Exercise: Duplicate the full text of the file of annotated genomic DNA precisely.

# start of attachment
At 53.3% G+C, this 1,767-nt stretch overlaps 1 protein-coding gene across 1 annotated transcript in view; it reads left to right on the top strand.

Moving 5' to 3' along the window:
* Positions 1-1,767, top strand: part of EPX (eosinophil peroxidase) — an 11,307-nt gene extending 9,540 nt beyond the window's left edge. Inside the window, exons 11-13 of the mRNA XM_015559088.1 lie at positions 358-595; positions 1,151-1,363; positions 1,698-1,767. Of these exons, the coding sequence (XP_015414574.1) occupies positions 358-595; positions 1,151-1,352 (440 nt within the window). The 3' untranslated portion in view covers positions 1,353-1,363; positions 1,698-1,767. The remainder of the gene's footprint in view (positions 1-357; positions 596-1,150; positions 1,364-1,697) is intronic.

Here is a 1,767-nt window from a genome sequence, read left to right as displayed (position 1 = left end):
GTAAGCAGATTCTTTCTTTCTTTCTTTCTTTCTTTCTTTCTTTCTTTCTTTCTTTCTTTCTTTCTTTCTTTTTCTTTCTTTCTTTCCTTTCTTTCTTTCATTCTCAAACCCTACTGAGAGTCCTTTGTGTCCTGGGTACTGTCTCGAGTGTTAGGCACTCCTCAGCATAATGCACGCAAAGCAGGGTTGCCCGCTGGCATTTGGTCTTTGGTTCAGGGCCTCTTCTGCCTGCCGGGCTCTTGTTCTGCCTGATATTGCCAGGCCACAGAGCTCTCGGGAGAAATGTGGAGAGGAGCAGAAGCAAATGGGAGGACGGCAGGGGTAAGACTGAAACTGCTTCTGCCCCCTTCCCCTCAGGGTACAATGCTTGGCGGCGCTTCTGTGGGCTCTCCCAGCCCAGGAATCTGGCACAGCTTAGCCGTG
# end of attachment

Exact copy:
At 53.3% G+C, this 1,767-nt stretch overlaps 1 protein-coding gene across 1 annotated transcript in view; it reads left to right on the top strand.

Moving 5' to 3' along the window:
* Positions 1-1,767, top strand: part of EPX (eosinophil peroxidase) — an 11,307-nt gene extending 9,540 nt beyond the window's left edge. Inside the window, exons 11-13 of the mRNA XM_015559088.1 lie at positions 358-595; positions 1,151-1,363; positions 1,698-1,767. Of these exons, the coding sequence (XP_015414574.1) occupies positions 358-595; positions 1,151-1,352 (440 nt within the window). The 3' untranslated portion in view covers positions 1,353-1,363; positions 1,698-1,767. The remainder of the gene's footprint in view (positions 1-357; positions 596-1,150; positions 1,364-1,697) is intronic.

Here is a 1,767-nt window from a genome sequence, read left to right as displayed (position 1 = left end):
GTAAGCAGATTCTTTCTTTCTTTCTTTCTTTCTTTCTTTCTTTCTTTCTTTCTTTCTTTCTTTCTTTCTTTTTCTTTCTTTCTTTCCTTTCTTTCTTTCATTCTCAAACCCTACTGAGAGTCCTTTGTGTCCTGGGTACTGTCTCGAGTGTTAGGCACTCCTCAGCATAATGCACGCAAAGCAGGGTTGCCCGCTGGCATTTGGTCTTTGGTTCAGGGCCTCTTCTGCCTGCCGGGCTCTTGTTCTGCCTGATATTGCCAGGCCACAGAGCTCTCGGGAGAAATGTGGAGAGGAGCAGAAGCAAATGGGAGGACGGCAGGGGTAAGACTGAAACTGCTTCTGCCCCCTTCCCCTCAGGGTACAATGCTTGGCGGCGCTTCTGTGGGCTCTCCCAGCCCAGGAATCTGGCACAGCTTAGCCGTG